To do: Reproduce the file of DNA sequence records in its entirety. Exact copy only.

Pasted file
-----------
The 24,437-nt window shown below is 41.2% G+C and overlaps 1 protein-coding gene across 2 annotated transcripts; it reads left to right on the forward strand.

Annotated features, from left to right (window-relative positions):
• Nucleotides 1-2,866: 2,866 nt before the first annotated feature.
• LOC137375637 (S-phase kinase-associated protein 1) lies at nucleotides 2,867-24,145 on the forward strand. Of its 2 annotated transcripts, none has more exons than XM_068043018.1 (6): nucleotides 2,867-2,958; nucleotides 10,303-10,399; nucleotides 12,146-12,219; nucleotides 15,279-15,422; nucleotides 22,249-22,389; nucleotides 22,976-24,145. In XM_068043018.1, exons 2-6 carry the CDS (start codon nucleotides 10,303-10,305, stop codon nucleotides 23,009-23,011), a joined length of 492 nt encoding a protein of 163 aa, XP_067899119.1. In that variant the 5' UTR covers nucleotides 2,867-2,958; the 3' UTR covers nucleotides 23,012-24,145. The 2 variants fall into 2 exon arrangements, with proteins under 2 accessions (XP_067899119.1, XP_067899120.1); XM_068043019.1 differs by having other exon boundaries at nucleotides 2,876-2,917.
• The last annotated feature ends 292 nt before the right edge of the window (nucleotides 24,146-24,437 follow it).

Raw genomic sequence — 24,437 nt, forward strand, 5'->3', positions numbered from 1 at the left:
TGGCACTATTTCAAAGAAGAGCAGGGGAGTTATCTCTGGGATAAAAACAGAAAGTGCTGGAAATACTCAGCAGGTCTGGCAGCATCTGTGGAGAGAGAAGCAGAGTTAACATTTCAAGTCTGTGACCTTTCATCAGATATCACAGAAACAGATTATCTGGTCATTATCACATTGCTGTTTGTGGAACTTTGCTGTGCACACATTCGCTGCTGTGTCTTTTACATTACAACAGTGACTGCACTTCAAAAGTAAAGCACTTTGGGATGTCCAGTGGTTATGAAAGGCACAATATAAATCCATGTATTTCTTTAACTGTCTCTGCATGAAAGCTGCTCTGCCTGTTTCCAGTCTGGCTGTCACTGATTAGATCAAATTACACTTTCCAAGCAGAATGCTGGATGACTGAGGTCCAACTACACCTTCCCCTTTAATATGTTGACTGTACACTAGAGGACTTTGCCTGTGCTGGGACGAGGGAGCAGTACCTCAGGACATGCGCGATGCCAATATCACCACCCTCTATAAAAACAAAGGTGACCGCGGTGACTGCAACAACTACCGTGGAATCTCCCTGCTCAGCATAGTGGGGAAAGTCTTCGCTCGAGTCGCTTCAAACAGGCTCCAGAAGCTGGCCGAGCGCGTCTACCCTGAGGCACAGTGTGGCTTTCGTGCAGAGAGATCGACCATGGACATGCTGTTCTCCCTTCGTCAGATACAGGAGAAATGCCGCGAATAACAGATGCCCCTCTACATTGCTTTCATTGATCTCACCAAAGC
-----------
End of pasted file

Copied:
The 24,437-nt window shown below is 41.2% G+C and overlaps 1 protein-coding gene across 2 annotated transcripts; it reads left to right on the forward strand.

Annotated features, from left to right (window-relative positions):
• Nucleotides 1-2,866: 2,866 nt before the first annotated feature.
• LOC137375637 (S-phase kinase-associated protein 1) lies at nucleotides 2,867-24,145 on the forward strand. Of its 2 annotated transcripts, none has more exons than XM_068043018.1 (6): nucleotides 2,867-2,958; nucleotides 10,303-10,399; nucleotides 12,146-12,219; nucleotides 15,279-15,422; nucleotides 22,249-22,389; nucleotides 22,976-24,145. In XM_068043018.1, exons 2-6 carry the CDS (start codon nucleotides 10,303-10,305, stop codon nucleotides 23,009-23,011), a joined length of 492 nt encoding a protein of 163 aa, XP_067899119.1. In that variant the 5' UTR covers nucleotides 2,867-2,958; the 3' UTR covers nucleotides 23,012-24,145. The 2 variants fall into 2 exon arrangements, with proteins under 2 accessions (XP_067899119.1, XP_067899120.1); XM_068043019.1 differs by having other exon boundaries at nucleotides 2,876-2,917.
• The last annotated feature ends 292 nt before the right edge of the window (nucleotides 24,146-24,437 follow it).

Raw genomic sequence — 24,437 nt, forward strand, 5'->3', positions numbered from 1 at the left:
TGGCACTATTTCAAAGAAGAGCAGGGGAGTTATCTCTGGGATAAAAACAGAAAGTGCTGGAAATACTCAGCAGGTCTGGCAGCATCTGTGGAGAGAGAAGCAGAGTTAACATTTCAAGTCTGTGACCTTTCATCAGATATCACAGAAACAGATTATCTGGTCATTATCACATTGCTGTTTGTGGAACTTTGCTGTGCACACATTCGCTGCTGTGTCTTTTACATTACAACAGTGACTGCACTTCAAAAGTAAAGCACTTTGGGATGTCCAGTGGTTATGAAAGGCACAATATAAATCCATGTATTTCTTTAACTGTCTCTGCATGAAAGCTGCTCTGCCTGTTTCCAGTCTGGCTGTCACTGATTAGATCAAATTACACTTTCCAAGCAGAATGCTGGATGACTGAGGTCCAACTACACCTTCCCCTTTAATATGTTGACTGTACACTAGAGGACTTTGCCTGTGCTGGGACGAGGGAGCAGTACCTCAGGACATGCGCGATGCCAATATCACCACCCTCTATAAAAACAAAGGTGACCGCGGTGACTGCAACAACTACCGTGGAATCTCCCTGCTCAGCATAGTGGGGAAAGTCTTCGCTCGAGTCGCTTCAAACAGGCTCCAGAAGCTGGCCGAGCGCGTCTACCCTGAGGCACAGTGTGGCTTTCGTGCAGAGAGATCGACCATGGACATGCTGTTCTCCCTTCGTCAGATACAGGAGAAATGCCGCGAATAACAGATGCCCCTCTACATTGCTTTCATTGATCTCACCAAAGC